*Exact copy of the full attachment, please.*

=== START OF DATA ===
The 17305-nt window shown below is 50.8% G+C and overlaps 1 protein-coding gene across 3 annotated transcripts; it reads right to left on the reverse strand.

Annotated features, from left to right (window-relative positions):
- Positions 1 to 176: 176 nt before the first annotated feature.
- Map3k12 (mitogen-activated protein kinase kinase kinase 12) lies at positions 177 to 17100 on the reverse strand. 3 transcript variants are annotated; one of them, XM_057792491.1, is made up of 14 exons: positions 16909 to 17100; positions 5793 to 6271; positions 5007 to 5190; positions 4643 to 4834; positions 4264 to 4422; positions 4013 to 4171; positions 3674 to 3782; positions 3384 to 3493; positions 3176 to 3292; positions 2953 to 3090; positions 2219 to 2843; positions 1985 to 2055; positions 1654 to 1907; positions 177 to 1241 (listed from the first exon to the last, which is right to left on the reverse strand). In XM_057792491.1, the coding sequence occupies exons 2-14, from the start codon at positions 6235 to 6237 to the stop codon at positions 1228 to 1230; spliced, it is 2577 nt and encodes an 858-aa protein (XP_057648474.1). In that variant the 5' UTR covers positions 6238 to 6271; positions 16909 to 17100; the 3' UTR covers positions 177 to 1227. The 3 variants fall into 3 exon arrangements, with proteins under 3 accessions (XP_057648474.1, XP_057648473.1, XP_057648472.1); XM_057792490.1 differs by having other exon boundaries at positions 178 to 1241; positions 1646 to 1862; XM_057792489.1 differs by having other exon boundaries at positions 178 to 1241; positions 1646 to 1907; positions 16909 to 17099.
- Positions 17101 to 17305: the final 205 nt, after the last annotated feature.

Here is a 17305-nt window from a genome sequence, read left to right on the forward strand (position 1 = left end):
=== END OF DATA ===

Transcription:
The 17305-nt window shown below is 50.8% G+C and overlaps 1 protein-coding gene across 3 annotated transcripts; it reads right to left on the reverse strand.

Annotated features, from left to right (window-relative positions):
- Positions 1 to 176: 176 nt before the first annotated feature.
- Map3k12 (mitogen-activated protein kinase kinase kinase 12) lies at positions 177 to 17100 on the reverse strand. 3 transcript variants are annotated; one of them, XM_057792491.1, is made up of 14 exons: positions 16909 to 17100; positions 5793 to 6271; positions 5007 to 5190; positions 4643 to 4834; positions 4264 to 4422; positions 4013 to 4171; positions 3674 to 3782; positions 3384 to 3493; positions 3176 to 3292; positions 2953 to 3090; positions 2219 to 2843; positions 1985 to 2055; positions 1654 to 1907; positions 177 to 1241 (listed from the first exon to the last, which is right to left on the reverse strand). In XM_057792491.1, the coding sequence occupies exons 2-14, from the start codon at positions 6235 to 6237 to the stop codon at positions 1228 to 1230; spliced, it is 2577 nt and encodes an 858-aa protein (XP_057648474.1). In that variant the 5' UTR covers positions 6238 to 6271; positions 16909 to 17100; the 3' UTR covers positions 177 to 1227. The 3 variants fall into 3 exon arrangements, with proteins under 3 accessions (XP_057648474.1, XP_057648473.1, XP_057648472.1); XM_057792490.1 differs by having other exon boundaries at positions 178 to 1241; positions 1646 to 1862; XM_057792489.1 differs by having other exon boundaries at positions 178 to 1241; positions 1646 to 1907; positions 16909 to 17099.
- Positions 17101 to 17305: the final 205 nt, after the last annotated feature.

Here is a 17305-nt window from a genome sequence, read left to right on the forward strand (position 1 = left end):